In response to:

Always Time to Kill from the November 4, 1999 issue

To the Editors:

I have just returned from Moscow and found Jason Epstein’s piece, “Always Time to Kill” [NYR, November 4, 1999]. Every author should expect around one eccentric review per book. Epstein’s rambling and inaccurate attack on Stalingrad certainly seems to be mine. For example, I never suggested that General Eremenko was the leader of the great Soviet counteroffensive. It is a preposterous idea.

If Epstein had read my introduction, he would have realized in any case that the point of the book was not to reexamine the strategy of the Stalingrad campaign, a subject which has been written about in endless detail. My objective was to study the battle—one of the most appallingly dehumanized clashes in history—through the experience of the soldiers on both sides and the civilians trapped in the city. This new approach was possible at last thanks to access to key files in the Russian Ministry of Defense archives revealing the true conditions of the battle. If Epstein wishes to dismiss such material as “anecdotal history,” that is his affair, but he reveals the need for this sort of study by his own remarks.

Epstein complains that I am “not a moral philosopher or an anthropologist interested in the peculiarities of human behavior, much less an evolutionary biologist.” This strongly suggests that he thinks that war is much too important a subject to be left to military historians. If this is what he believes, then he should say it openly, because it is an interesting question for debate.

Only a fool would argue that the subject should be reserved for military historians, but the problem is that warfare is now attracting a frenzy of attention from sociologists and so-called “cultural historians,” eager to bring along their own off-the-peg theories. If they were prepared to study warfare and soldiers properly first, as a good anthropologist certainly would, that would be fine. But many appear to have no idea of how armies work and how soldiers react. Worst of all, they seem to show very little interest in finding out, perhaps because they are afraid that the reality will not quite fit their theories.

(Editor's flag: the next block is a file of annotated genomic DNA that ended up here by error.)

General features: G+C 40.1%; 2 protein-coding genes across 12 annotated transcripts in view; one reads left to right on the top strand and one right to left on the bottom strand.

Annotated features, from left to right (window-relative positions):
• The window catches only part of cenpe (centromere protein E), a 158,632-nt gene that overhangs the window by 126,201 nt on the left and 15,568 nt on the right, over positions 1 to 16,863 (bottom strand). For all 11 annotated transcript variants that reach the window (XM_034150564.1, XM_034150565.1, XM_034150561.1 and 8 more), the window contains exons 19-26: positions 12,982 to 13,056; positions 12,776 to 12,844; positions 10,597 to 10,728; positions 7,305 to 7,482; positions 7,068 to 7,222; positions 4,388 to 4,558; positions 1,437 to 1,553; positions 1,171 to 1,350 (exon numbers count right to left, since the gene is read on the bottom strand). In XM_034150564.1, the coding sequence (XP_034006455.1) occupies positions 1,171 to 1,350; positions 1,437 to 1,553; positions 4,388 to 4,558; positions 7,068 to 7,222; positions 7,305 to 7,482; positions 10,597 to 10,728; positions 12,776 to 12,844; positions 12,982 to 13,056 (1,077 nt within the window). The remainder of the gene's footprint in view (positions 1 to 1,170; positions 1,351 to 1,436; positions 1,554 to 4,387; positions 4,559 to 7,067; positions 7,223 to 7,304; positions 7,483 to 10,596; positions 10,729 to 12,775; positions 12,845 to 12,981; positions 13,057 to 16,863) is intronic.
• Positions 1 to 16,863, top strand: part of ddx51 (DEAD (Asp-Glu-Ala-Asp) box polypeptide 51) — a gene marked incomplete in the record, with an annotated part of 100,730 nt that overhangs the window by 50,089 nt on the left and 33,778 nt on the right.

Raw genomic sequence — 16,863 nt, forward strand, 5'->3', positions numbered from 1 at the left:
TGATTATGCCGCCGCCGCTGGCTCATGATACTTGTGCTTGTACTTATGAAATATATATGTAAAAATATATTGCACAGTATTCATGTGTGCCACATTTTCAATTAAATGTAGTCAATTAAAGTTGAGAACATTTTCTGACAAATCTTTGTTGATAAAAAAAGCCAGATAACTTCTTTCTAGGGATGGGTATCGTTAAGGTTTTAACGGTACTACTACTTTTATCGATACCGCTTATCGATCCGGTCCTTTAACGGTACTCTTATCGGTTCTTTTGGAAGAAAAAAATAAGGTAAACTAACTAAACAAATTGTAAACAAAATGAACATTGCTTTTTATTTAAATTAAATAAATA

Epstein, in an unintentionally revealing start to his review, speculates for three long paragraphs about the murderous intent of young German infantrymen in one of the illustrations. He then goes on to state that this “provocative photograph” is the only worthwhile thing in the whole book. He makes no reference to any of the letters from German and Russian soldiers quoted in the text, in fact he does not mention any of the completely new material from Russian and German archives so relevant to “the peculiarities of human behavior” which apparently do not interest me. Stalingrad, which incidentally won not just the Samuel Johnson Prize (as he mentioned), but also a Wolfson Prize for History and the Hawthornden, is being translated into thirteen languages, including Russian and German. Epstein’s review has been the only hostile one in the eighteen months since publication. How is it that so many people, including considerably greater experts on the subject than Epstein, have formed such a different opinion?

Antony Beevor

Jason Epstein replies:

My main criticism of Mr. Beevor’s book is its failure to observe that the Soviet counteroffensive of winter 1942-1943 consisted of two simultaneous and related operations: Zhukov’s disastrous campaign against German Army Group Center in the Vyazma-Rhzev sector and Vasilevsky’s encirclement of Stalingrad. This double strategy, long denied by Zhukov and his apologists, has now come to light and is the subject of David Glantz’s gripping recent book, Zhukov’s Greatest Defeat. Beevor could and should have been aware of the archives that Glantz used. Had he been, he would not have made the careless error on page 321 in which he identifies Eremenko as “commander of the Stalingrad Front” but would have acknowledged, as he does nowhere in his book, that Vasilevsky was in overall charge of the Stalingrad encirclement and Eremenko was the commander of his Southern Front. Moreover, he would not have accepted the disingenuous claim made by Zhukov in his memoirs that his attack on Army Group Center was a mere feint to keep the Germans from assisting Paulus’s Sixth Army. I did not say and do not believe that military historians should not write about war. But I do believe that they should get their facts right.

This Issue

March 9, 2000